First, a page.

In short, it is very difficult to obtain a waiver of the two-year meeting requirement. Even in situations where an “extreme hardship” may be present, immigration is typically not convinced when the petitioner alleges that they cannot meet the person they plan to marry in person before filing the fiancé visa petition. It is difficult for immigration to reconcile how a relationship can be bona fide when the petitioner and alien fiancé have not met in person. If you cannot visit your fiancé in his home country, your fiancé can obtain a temporary visa to visit the United States. For more information, please contact our office for a consultation.
Q: My significant other is a U.S. Citizen and lives in the United States. I am a foreign national from Bangladesh. We plan to get married and have already filed the K-1 fiancé visa. I have attended my interview with the visa officer and my application has been refused because my fiancé did not meet the income requirements for the K-1 visa. What can we do?
A: Thank you for your question. I am sorry to hear that your K-1 fiancé visa has been denied. This is also a very unfortunate but common situation, especially in cases where the couple files alone without an attorney to review their case. I would recommend that you either re-file the K-1 fiancé visa with a joint-sponsor. Another option would be for you to marry in your home country. After the marriage, your spouse would then be able to apply for an immigrant spouse visa on your behalf. In either of these cases it is strongly recommended that you hire an experienced attorney. An attorney will be able to determine whether or not your fiancé meets the income requirement and recommend whether you will need a joint sponsor.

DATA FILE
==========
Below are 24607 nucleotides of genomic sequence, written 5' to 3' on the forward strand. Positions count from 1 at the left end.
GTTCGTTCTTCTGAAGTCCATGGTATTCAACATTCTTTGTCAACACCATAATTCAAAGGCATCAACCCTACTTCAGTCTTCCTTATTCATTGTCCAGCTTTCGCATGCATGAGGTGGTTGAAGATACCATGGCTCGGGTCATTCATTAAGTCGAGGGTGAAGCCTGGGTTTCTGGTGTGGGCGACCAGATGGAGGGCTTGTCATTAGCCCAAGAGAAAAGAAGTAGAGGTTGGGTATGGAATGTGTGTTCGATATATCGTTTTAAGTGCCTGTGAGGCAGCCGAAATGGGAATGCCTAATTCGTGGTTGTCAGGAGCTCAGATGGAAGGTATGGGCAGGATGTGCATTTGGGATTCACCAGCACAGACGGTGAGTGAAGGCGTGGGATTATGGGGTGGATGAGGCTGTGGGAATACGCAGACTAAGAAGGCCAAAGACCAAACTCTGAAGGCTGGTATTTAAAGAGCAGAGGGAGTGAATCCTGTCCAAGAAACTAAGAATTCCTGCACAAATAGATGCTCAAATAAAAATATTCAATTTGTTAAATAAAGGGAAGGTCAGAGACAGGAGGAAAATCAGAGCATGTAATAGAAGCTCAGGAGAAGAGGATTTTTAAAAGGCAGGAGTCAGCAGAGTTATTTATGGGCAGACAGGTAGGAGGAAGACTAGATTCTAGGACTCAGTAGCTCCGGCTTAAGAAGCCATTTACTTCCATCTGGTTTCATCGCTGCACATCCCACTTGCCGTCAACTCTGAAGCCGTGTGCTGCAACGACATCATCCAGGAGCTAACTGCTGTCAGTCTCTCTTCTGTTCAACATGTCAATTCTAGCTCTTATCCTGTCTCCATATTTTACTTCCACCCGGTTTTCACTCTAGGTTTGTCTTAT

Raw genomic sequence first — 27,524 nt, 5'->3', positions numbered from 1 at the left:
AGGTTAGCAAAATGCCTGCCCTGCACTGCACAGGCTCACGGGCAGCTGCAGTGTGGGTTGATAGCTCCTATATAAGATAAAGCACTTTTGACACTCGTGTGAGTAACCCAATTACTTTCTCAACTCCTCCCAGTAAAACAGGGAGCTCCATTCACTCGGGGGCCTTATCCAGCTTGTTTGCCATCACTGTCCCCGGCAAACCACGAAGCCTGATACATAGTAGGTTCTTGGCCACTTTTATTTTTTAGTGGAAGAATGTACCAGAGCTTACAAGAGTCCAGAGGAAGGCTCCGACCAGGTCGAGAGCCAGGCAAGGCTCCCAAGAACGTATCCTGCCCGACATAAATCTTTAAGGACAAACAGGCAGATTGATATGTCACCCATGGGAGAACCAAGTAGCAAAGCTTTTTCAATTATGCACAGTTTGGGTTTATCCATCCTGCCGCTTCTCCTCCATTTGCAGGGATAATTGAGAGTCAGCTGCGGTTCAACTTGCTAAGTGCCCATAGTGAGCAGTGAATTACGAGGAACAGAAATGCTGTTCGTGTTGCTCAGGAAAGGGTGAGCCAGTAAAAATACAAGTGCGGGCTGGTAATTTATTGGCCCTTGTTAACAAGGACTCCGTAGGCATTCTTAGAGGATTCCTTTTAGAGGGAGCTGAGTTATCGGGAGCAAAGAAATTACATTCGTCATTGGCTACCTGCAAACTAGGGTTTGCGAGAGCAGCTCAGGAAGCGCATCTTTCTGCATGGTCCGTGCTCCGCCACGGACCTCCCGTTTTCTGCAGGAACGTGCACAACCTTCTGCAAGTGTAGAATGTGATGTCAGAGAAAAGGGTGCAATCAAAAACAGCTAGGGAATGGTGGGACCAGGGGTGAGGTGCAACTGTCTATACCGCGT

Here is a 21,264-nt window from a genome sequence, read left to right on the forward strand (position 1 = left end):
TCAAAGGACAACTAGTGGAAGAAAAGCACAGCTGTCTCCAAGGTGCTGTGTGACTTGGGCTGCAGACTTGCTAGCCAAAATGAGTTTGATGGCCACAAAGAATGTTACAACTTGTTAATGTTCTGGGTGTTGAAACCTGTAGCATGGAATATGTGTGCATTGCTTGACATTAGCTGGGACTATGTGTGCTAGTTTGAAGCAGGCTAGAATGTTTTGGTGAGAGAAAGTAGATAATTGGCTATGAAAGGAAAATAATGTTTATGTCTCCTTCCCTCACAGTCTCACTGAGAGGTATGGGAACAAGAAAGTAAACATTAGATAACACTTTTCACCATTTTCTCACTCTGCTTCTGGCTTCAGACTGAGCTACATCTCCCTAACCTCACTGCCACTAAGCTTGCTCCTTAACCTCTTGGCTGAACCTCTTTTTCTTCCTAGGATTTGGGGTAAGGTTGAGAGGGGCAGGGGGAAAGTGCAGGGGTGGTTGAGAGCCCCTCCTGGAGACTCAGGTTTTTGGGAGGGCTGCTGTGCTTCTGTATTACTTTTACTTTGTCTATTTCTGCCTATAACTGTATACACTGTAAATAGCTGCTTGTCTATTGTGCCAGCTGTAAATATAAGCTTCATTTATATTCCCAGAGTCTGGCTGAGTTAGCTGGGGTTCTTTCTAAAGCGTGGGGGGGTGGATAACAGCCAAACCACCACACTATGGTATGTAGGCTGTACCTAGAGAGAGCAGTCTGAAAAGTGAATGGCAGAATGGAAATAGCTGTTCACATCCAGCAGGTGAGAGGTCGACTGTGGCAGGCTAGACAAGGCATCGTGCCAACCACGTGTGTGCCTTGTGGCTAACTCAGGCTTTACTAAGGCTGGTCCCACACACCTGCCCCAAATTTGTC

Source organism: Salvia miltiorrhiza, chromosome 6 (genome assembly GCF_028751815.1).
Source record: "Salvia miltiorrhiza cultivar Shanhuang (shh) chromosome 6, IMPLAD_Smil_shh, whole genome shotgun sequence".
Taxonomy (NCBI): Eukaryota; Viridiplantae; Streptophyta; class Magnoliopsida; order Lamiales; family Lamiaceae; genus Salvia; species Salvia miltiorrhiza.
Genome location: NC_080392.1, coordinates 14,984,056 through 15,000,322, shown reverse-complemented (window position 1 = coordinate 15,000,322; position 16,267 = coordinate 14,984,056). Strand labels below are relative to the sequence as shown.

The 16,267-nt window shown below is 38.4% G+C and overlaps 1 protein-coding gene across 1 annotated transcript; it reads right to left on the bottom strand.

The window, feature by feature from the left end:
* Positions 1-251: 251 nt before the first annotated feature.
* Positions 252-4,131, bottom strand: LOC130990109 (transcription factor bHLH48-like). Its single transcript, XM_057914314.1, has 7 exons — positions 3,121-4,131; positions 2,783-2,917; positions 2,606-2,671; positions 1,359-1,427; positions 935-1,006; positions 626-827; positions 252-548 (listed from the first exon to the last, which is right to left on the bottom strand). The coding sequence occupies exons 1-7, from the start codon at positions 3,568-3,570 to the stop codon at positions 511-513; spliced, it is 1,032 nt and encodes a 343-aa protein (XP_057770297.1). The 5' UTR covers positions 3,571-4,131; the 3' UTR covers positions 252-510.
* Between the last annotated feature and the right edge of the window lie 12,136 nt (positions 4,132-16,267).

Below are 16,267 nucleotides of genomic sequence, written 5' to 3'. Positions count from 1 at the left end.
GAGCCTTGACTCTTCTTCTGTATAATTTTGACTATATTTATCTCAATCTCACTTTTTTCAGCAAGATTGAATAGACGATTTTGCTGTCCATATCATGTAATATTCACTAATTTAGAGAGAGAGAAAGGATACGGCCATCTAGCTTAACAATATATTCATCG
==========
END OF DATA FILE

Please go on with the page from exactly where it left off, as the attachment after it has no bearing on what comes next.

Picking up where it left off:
Q: I came to the United States two years ago and obtained my green card through the diversity visa lottery program. I have a sister back home that I would like to petition for. What are my options.
A: Thank you for your question. The fastest option would be for you to wait to petition for your sister until you become a U.S. Citizen. If you filed for your sister as a permanent resident, her case would move very slowly. Another option is to file for your sister and notify immigration as soon as you become a U.S. Citizen.
Q: I am a U.S. Citizen married to a foreign national. We are about to begin the I-130 consular process to immigrate my spouse to the United States. I am currently living with him in his country. I would like to know if the process would be faster if I applied for him from the United States rather than abroad. He currently does not have a visa to travel to the United States, and he has been denied for a visa in the past.
A: Thank you for your question. Unfortunately, because his intention is to immigrate to the United States, and you are not currently living together in the United States, he would not be eligible to adjust his status to permanent residence from within the United States. You are right in saying that the process of obtaining a green card is much faster when filing from the United States however, adjustment of status requires the foreign national and U.S. Citizen to be living together in the United States, and requires the foreign national to have entered the United States lawfully. Due to the fact that you are already married and he has an I-130 petition in process, as well as his immigration history (previous denial) he would not be able to obtain a visa to enter the United States. You should proceed with the consular process application.
Q: My husband has been undocumented for 22 years. He lied on his immigration paperwork claiming U.S. Citizenship. Is there any possibility for me to file an I-601A waiver for him?
A: Thank you for your question. Unfortunately, false claims of U.S. Citizenship are very serious and constitute a lifetime bar. We would not be able to answer your question without more information regarding his immigration past and reviewing his paperwork. It would be best for you to consult with our office directly on this issue.
Still have questions? Please contact us to discuss your immigration needs.